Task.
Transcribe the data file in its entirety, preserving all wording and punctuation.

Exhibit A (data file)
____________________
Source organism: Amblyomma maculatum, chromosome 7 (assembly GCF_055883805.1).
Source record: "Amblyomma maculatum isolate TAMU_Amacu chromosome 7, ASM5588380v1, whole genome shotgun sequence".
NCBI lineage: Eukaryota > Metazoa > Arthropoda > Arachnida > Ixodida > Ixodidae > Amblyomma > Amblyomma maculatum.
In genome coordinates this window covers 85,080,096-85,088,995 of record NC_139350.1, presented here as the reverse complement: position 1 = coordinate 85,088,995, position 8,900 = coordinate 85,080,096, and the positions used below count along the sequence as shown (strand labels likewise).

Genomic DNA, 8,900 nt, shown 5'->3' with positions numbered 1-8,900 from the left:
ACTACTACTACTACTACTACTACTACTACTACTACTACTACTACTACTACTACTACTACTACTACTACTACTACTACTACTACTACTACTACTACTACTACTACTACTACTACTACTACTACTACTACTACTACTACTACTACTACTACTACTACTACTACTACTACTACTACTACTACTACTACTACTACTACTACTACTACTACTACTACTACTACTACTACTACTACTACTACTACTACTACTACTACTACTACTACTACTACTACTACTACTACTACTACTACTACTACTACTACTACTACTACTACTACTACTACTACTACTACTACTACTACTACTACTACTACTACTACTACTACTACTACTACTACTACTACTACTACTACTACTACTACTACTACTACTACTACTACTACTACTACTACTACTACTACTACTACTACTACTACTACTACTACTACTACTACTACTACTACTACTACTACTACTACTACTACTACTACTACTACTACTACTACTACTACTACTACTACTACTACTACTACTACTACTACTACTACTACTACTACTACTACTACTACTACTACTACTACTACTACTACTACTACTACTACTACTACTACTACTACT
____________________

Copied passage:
Source organism: Amblyomma maculatum, chromosome 7 (assembly GCF_055883805.1).
Source record: "Amblyomma maculatum isolate TAMU_Amacu chromosome 7, ASM5588380v1, whole genome shotgun sequence".
NCBI lineage: Eukaryota > Metazoa > Arthropoda > Arachnida > Ixodida > Ixodidae > Amblyomma > Amblyomma maculatum.
In genome coordinates this window covers 85,080,096-85,088,995 of record NC_139350.1, presented here as the reverse complement: position 1 = coordinate 85,088,995, position 8,900 = coordinate 85,080,096, and the positions used below count along the sequence as shown (strand labels likewise).

Genomic DNA, 8,900 nt, shown 5'->3' with positions numbered 1-8,900 from the left:
ACTACTACTACTACTACTACTACTACTACTACTACTACTACTACTACTACTACTACTACTACTACTACTACTACTACTACTACTACTACTACTACTACTACTACTACTACTACTACTACTACTACTACTACTACTACTACTACTACTACTACTACTACTACTACTACTACTACTACTACTACTACTACTACTACTACTACTACTACTACTACTACTACTACTACTACTACTACTACTACTACTACTACTACTACTACTACTACTACTACTACTACTACTACTACTACTACTACTACTACTACTACTACTACTACTACTACTACTACTACTACTACTACTACTACTACTACTACTACTACTACTACTACTACTACTACTACTACTACTACTACTACTACTACTACTACTACTACTACTACTACTACTACTACTACTACTACTACTACTACTACTACTACTACTACTACTACTACTACTACTACTACTACTACTACTACTACTACTACTACTACTACTACTACTACTACTACTACTACTACTACTACTACTACTACTACTACTACTACTACTACTACTACTACTACTACTACTACTACTACTACTACTACTACTACTACTACTACTACTACTACT